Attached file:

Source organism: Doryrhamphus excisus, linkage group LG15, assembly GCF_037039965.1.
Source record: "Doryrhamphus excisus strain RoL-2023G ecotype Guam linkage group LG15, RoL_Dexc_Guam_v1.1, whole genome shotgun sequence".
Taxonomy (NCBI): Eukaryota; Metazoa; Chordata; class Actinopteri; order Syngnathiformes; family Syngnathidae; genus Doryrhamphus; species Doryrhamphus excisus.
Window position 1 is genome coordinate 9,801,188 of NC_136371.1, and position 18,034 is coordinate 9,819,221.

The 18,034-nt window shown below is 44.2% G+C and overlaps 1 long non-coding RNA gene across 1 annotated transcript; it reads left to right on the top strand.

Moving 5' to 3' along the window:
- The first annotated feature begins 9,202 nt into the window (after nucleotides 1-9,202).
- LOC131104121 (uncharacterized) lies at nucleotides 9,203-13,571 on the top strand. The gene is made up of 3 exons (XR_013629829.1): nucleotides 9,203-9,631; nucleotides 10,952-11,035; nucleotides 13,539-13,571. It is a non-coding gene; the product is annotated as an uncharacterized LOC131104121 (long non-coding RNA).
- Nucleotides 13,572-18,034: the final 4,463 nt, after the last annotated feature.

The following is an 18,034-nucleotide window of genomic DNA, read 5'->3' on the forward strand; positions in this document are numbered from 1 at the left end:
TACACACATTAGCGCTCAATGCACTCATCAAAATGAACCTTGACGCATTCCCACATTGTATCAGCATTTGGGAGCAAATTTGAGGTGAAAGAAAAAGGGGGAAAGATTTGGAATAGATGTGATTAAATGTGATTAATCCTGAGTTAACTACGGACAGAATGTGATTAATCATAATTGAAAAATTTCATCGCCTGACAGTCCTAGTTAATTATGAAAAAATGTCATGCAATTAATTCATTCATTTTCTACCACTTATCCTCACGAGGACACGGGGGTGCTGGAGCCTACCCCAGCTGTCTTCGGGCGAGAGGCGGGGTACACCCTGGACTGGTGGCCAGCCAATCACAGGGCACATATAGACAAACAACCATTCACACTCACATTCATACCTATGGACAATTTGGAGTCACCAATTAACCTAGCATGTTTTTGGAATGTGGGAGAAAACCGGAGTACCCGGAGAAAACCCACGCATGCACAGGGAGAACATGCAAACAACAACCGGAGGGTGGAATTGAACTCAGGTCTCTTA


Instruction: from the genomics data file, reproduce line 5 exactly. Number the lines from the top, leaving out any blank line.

The 18,034-nt window shown below is 44.2% G+C and overlaps 1 long non-coding RNA gene across 1 annotated transcript; it reads left to right on the top strand.